COVID-19 infection at sporting fixtures underscores criminality of Johnson government’s herd immunity policy

By Barry Mason
29 April 2020

Prior to its belated introduction of a COVID-19 lockdown, Boris Johnson’s government allowed three major sporting fixtures to go ahead in different parts of the UK. They were attended by nearly 400,000 people.

It was only on March 23—25 days after the first UK coronavirus death—that the Conservative government finally announced that people should confine themselves to their homes, and only leave for essential shopping, travelling to work or for permitted exercise. All mass gatherings were prohibited.

Prior to the lockdown, the government had been actively pursuing its herd immunity policy, which depended on the mass infection of millions of people with a deadly virus. Chief Science Advisor to the government, Sir Patrick Vallance, said on March 12, alongside Johnson in Downing Street, “It’s not possible to stop everyone getting it and it’s also not desirable because you want some immunity in the population to protect ourselves in the future.”

It was only due to growing opposition, including from scientists, that the government was forced to impose a lockdown. But much of the damage had already been done, as can be seen from growing evidence, including the horrific consequences of allowing the three sporting events to take place.

Boris Johnson greets rugby players after England vs Wales match, March 7 2020 (Credit: Boris Johnson/Facebook)

On March 7, England played Wales as part of the Six Nations international rugby union competition at Twickenham in south London. It attracted a crowd of over 81,000. Fans travelled from Wales and many other parts of the UK to attend the match.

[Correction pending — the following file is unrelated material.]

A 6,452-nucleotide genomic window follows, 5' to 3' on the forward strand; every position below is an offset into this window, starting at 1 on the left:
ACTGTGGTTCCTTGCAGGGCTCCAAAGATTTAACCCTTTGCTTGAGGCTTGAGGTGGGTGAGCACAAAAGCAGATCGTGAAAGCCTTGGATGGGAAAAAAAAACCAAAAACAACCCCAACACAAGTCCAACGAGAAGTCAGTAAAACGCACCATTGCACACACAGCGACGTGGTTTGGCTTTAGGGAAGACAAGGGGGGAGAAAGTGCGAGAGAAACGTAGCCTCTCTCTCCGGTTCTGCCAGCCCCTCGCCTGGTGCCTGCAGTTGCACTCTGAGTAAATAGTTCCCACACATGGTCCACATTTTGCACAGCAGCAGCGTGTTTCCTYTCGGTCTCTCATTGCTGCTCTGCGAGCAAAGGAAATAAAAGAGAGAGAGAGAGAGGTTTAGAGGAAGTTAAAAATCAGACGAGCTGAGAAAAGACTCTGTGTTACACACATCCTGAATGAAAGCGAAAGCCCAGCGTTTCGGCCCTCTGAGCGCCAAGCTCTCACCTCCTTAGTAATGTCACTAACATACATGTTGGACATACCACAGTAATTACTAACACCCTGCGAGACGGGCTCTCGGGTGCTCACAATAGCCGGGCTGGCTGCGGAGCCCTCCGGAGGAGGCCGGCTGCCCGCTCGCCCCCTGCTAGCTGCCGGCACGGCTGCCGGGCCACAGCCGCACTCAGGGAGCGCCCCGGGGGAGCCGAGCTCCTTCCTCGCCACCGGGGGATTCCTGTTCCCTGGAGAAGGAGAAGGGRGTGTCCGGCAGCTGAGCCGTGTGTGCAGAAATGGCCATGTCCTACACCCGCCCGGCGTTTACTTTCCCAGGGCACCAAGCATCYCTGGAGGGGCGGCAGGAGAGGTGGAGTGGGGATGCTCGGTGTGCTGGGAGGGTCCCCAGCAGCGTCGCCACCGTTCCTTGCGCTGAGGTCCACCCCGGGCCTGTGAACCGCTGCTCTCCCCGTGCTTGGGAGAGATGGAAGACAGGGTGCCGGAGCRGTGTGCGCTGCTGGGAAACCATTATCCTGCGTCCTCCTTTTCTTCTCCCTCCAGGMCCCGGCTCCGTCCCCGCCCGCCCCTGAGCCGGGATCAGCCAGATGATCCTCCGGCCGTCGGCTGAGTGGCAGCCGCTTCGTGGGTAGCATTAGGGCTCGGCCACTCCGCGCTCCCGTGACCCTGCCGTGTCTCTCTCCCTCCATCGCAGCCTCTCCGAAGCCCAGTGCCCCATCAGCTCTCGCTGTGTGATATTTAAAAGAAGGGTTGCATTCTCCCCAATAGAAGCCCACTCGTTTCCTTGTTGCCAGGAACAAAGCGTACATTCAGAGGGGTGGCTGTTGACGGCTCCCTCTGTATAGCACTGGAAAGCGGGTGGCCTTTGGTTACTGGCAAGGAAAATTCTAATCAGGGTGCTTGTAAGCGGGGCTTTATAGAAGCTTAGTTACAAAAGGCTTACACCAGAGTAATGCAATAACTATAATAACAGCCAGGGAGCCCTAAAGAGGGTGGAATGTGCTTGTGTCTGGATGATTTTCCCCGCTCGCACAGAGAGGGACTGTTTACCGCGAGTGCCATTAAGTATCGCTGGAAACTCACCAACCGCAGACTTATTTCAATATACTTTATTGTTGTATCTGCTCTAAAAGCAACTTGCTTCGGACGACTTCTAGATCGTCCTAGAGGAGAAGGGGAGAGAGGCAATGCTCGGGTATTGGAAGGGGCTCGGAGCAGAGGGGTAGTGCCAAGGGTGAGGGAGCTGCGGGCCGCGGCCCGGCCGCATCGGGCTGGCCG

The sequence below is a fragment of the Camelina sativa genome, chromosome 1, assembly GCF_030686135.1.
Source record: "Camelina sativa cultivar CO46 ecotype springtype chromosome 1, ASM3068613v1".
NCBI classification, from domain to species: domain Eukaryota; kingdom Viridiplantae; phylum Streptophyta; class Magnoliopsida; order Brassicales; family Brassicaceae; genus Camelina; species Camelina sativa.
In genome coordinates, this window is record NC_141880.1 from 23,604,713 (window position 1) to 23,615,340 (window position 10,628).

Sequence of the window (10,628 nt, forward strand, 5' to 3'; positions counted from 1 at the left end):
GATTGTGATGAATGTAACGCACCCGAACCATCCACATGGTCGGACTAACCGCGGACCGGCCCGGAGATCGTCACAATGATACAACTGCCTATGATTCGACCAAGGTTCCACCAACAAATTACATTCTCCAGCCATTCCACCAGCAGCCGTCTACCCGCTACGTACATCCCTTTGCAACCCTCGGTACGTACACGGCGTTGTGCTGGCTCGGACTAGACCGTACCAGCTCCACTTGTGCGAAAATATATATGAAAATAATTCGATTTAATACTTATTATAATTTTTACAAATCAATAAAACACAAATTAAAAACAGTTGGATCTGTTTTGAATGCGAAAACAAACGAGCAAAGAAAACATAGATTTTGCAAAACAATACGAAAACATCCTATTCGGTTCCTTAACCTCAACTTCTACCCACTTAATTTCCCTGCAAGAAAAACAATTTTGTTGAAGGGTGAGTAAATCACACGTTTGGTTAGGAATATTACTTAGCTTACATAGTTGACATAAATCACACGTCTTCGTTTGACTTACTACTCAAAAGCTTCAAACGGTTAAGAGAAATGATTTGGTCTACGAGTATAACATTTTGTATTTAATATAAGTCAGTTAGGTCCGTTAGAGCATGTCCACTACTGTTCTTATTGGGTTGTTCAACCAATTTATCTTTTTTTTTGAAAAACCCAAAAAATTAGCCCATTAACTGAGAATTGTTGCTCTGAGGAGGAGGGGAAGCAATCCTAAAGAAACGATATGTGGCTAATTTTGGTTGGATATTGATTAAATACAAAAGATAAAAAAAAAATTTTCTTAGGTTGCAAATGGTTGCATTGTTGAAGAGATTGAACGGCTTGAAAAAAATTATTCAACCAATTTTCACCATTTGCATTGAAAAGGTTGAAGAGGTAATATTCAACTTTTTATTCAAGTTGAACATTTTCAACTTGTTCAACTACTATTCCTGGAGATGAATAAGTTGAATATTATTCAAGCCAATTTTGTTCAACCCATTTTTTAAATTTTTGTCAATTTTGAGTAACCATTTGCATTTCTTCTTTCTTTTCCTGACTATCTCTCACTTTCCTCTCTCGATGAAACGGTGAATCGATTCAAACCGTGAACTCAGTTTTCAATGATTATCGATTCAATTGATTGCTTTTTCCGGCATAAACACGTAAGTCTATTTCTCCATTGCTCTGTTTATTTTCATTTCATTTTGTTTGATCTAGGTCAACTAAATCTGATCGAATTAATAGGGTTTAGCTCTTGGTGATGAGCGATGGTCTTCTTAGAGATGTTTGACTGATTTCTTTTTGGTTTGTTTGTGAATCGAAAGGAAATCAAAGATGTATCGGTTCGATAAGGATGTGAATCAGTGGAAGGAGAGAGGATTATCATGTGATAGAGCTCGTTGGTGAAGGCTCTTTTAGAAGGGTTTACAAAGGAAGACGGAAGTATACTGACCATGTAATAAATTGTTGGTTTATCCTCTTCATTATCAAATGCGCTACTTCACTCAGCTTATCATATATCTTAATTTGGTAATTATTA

It went ahead even though by then over 160 people in the UK were known to have contracted COVID-19. The rugby match between Italy and England due to take place in Italy the following weekend was postponed because of fear of spreading the COVID-19 epidemic. The epidemic was raging throughout Italy at that time and the Johnson government knew the UK was only a matter of weeks behind the same scenario.

Johnson and his pregnant partner, Carrie Symonds, attended the England-Wales game and Johnson later posted a picture on his Facebook account of himself rubbing shoulders with members of the women’s team.

The Cheltenham horse racing festival in Gloucestershire in southwest England was allowed go ahead from March 10 to 13. Crowds of over 60,000 attended each day, with more than 68,000 on the prestigious Gold Cup event on the festival’s final day. Over the four days, attendance reached a quarter of a million. Racegoers travelled from all over the UK and Ireland.

According to Jockey Club statistics on the meeting, nearly 135,000 people used the Cheltenham Spa rail station over the four days and 80,000 used the shuttle bus service between the racecourse and the town centre. Some racegoers attended the whole four days and used accommodation and hospitality facilities in the Cheltenham area.

The organisers used Johnson’s presence at the Twickenham rugby match just three days earlier to justify going ahead with Cheltenham. A letter to Cheltenham borough council was quoted in the Guardian April 8. It read, “As with events from England v Wales attended by the Prime Minister at Twickenham on Saturday to 10 Premier League games around the country this weekend, the government guidance is for the business of the country to continue as usual…”

The letter also quoted disgraced former chief medical officer of Scotland, Catherine Calderwood, who said, “There’s actually very little impact on virus spread from mass gatherings…”

Johnson and his partner subsequently both contracted COVID-19, with the prime minister nearly losing his life and requiring three days of intensive care. Johnson was rushed into hospital on April 5 after reporting that he had suffered with symptoms of the virus for the previous 10 days—meaning that he first got infected on or before March 26.

A report on the Canary news website of April 23, based on “leaked official data” in the form of a map of postcodes in the Gloucester area, showed high incidents of COVID-19. In the GL52 post code area, covering an area north of Cheltenham, as of April 3 there were 27 admissions to hospital for COVID-19. This represents the biggest concentration of the disease throughout the county of Gloucester.